Here’s what he saw in the communist part.
…In East Berlin a good part of the destruction still remains; twisted iron, broken walls and heaped up rubble are common enough sights. The new structures, especially the pre-fabricated workers’ tenements, look drab. …automobiles, generally old and small cars, are in much smaller numbers than in West Berlin. …shops in East Berlin exhibit cheap articles in indifferent wrappers or containers and the prices for comparable items, despite the poor quality, are noticeably higher than in West Berlin. …Visiting East Berlin gives the impression of visiting a prison camp.
The lessons, he explained, should be quite obvious.
…the contrast of the two Berlins…the main explanation lies in the divergent political systems. The people being the same, there is no difference in talent, technological skill and aspirations of the residents of the two parts of the city. In West Berlin efforts are spontaneous and self-directed by free men, under the urge to go ahead. In East Berlin effort is centrally directed by Communist planners… The contrast in prosperity is convincing proof of the superiority of the forces of freedom over centralised planning.
Back in 2011, I shared a video highlighting the role of Ludwig Erhard in freeing the West German economy. Given today’s topic here’s an encore presentation.
Samuel Gregg, writing for FEE, elaborates about the market-driven causes of the post-war German economic miracle.
It wasn’t just Ludwig Erhard.
Seventy years ago this month, a small group of economists and legal scholars helped bring about what’s now widely known as the Wirtschaftswunder, the “German economic miracle.” Even among many Germans, names like Walter Eucken, Wilhelm Röpke, and Franz Böhm are unfamiliar today. But it’s largely thanks to their relentless advocacy of market liberalization in 1948 that what was then West Germany escaped an economic abyss… It was a rare instance of free-market intellectuals’ playing a decisive role in liberating an economy from decades of interventionist and collectivist policies.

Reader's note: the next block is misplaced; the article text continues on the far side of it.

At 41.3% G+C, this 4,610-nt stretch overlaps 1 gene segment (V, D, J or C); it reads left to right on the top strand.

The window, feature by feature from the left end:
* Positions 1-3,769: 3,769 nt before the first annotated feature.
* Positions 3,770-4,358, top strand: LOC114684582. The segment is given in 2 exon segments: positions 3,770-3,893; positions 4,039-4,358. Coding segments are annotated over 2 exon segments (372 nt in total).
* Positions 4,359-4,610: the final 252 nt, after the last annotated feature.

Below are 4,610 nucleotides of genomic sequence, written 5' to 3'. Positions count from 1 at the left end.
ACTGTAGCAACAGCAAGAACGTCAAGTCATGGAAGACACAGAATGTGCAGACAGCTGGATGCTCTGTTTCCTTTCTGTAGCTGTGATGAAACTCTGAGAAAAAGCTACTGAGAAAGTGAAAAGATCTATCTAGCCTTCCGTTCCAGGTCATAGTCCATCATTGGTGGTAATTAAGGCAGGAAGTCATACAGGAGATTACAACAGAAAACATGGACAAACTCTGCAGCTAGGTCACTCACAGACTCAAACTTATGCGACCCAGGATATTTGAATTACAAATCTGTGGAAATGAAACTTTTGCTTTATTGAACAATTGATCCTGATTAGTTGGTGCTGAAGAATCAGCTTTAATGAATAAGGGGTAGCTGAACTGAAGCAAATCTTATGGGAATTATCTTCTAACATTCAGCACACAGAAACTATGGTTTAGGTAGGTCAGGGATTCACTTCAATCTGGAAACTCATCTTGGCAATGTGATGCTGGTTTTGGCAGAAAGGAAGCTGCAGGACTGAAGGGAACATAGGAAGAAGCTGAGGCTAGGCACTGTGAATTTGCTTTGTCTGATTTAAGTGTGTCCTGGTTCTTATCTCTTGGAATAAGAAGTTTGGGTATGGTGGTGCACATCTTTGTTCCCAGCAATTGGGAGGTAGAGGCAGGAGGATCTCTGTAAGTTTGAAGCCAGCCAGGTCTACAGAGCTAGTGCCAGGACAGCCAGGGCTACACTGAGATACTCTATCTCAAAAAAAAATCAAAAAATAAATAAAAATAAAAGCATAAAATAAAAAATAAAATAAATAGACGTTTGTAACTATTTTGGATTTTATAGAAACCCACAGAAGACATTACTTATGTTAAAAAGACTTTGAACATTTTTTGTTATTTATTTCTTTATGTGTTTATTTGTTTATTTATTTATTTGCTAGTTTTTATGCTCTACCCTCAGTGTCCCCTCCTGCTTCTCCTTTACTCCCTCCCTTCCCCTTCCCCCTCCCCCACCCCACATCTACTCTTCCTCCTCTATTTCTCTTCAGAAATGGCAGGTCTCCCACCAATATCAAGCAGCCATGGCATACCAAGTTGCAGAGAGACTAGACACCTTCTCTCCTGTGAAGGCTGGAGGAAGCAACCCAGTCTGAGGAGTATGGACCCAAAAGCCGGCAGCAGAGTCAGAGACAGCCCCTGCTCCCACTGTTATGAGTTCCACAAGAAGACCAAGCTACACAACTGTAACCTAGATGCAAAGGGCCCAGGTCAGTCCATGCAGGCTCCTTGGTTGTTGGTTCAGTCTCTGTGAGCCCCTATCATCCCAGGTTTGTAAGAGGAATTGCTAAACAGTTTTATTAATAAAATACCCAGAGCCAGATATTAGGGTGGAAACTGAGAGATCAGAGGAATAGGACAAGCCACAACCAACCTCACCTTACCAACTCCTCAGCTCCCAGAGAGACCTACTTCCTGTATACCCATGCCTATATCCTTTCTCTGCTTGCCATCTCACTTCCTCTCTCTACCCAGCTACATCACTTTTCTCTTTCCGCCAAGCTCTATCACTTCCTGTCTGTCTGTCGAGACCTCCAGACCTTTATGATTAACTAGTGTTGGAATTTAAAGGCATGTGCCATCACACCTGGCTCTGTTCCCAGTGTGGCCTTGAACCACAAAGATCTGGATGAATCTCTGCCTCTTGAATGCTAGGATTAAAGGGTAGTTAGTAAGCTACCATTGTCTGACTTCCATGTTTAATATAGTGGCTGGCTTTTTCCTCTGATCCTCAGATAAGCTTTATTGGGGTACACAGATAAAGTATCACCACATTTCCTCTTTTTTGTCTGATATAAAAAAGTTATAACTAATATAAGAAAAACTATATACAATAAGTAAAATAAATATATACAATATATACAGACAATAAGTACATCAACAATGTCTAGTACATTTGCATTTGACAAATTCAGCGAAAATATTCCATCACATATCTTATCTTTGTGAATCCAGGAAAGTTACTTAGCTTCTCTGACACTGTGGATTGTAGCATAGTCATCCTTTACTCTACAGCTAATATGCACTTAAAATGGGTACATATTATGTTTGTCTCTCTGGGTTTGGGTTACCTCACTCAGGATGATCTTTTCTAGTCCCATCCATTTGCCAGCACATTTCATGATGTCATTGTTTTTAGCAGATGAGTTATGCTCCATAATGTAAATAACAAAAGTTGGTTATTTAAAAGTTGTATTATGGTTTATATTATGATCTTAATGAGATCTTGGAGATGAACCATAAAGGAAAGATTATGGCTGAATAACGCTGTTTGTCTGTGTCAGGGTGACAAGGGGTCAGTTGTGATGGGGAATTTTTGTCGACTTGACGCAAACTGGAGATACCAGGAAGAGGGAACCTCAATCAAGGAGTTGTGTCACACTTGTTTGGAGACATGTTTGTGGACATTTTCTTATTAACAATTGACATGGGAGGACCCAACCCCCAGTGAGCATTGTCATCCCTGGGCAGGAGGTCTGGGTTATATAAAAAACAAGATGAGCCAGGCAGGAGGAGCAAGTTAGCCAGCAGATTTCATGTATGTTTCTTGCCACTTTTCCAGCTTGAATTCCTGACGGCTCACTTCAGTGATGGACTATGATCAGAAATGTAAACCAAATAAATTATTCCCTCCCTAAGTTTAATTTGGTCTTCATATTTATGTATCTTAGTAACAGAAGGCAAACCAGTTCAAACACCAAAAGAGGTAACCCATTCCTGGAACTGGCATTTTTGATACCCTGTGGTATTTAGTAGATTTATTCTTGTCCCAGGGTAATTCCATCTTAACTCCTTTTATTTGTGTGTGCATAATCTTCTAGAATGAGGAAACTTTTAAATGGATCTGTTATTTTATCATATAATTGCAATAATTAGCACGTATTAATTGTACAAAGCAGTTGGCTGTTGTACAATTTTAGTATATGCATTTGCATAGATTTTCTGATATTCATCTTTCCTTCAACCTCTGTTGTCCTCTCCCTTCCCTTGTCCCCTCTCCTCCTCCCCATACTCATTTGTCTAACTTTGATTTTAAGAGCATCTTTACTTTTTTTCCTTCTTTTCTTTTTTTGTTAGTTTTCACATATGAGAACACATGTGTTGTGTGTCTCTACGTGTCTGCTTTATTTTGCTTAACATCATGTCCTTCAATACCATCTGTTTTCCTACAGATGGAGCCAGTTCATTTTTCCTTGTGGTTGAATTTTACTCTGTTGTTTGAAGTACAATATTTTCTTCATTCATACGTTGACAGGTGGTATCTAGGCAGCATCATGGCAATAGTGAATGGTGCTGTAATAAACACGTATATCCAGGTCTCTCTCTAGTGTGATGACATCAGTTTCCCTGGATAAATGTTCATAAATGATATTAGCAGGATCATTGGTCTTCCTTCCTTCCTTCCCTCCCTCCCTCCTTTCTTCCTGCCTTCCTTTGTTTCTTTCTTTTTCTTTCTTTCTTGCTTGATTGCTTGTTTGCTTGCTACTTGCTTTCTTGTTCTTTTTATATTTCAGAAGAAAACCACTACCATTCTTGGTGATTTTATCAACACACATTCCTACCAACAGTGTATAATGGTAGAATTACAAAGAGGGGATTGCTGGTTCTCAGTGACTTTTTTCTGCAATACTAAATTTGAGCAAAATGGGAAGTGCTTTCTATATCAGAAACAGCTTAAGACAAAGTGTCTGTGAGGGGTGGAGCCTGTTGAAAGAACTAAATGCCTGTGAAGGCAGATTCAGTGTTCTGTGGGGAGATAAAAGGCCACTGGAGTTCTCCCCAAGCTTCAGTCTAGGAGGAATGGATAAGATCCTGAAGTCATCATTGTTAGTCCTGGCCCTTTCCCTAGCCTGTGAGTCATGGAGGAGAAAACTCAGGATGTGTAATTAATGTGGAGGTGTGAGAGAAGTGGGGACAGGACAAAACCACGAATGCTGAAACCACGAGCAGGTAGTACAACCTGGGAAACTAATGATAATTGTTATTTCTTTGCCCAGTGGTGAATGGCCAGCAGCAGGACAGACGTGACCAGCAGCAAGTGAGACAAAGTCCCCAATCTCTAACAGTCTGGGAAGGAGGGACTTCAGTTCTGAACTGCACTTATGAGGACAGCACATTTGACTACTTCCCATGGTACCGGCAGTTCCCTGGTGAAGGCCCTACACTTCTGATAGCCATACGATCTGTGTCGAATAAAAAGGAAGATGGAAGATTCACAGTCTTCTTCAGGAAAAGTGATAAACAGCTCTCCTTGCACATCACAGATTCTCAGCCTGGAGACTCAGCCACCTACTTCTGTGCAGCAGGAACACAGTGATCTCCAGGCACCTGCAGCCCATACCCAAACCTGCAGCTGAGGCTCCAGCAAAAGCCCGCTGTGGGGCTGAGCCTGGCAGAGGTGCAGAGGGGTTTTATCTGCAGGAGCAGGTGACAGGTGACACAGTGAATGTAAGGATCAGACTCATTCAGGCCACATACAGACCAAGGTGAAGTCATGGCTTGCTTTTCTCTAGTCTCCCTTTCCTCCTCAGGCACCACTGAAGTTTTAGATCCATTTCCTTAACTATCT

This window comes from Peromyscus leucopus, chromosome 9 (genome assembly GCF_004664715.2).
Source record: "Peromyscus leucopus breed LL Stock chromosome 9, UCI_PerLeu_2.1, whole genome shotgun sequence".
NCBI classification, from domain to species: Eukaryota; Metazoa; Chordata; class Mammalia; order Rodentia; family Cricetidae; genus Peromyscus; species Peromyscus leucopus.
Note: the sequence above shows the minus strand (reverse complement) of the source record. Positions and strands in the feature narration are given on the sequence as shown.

As was mentioned in the video, the American occupiers were not on the right side.
Indeed, they exacerbated West Germany’s economic problems.
…reform was going to be easy: in 1945, few Germans were amenable to the free market. The Social Democratic Party emerged from the catacombs wanting more top-down economic planning, not less. …Further complicating matters was the fact that the military authorities in the Western-occupied zones in Germany, with many Keynesians in their contingent, admired the economic policies of Clement Atlee’s Labour government in Britain. Indeed, between 1945 and 1947, the Allied administrators left largely in place the partly collectivized, state-oriented economy put in place by the defeated Nazis. This included price-controls, widespread rationing… The result was widespread food shortages and soaring malnutrition levels.
But at least there was a happy ending.
Erhard’s June 1948 reforms…abolition of price-controls and the replacement of the Nazi-era Reichsmark with much smaller quantities of a new currency: the Deutsche Mark. These measures effectively killed off…inflation… Within six months, industrial production had increased by an incredible 50 percent. Real incomes started growing.
And Germany never looked back. Even today, it’s a reasonably market-orientednation.
I’ll close with my modest contribution to the debate. Based on data from the OECD, here’s a look at comparative economic output in East Germany and West Germany.
You’ll notice that I added some dotted lines to illustrate that both nations presumably started at the same very low level after WWII ended.
I’ll also assert that the blue line probably exaggerates East German economic output. If you doubt that claim, check out this 1990 story from the New York Times.
The bottom line is that the economic conditions in West Germany and East Germany diverged dramatically because one had good policy (West Germany routinely scored in the top 10 for economic liberty between 1950 and 1975) and one suffered from socialism.
These numbers should be very compelling since traditional economic theory holds that incomes in countries should converge. In the real world, however, that only happens if governments don’t create too many obstacles to prosperity.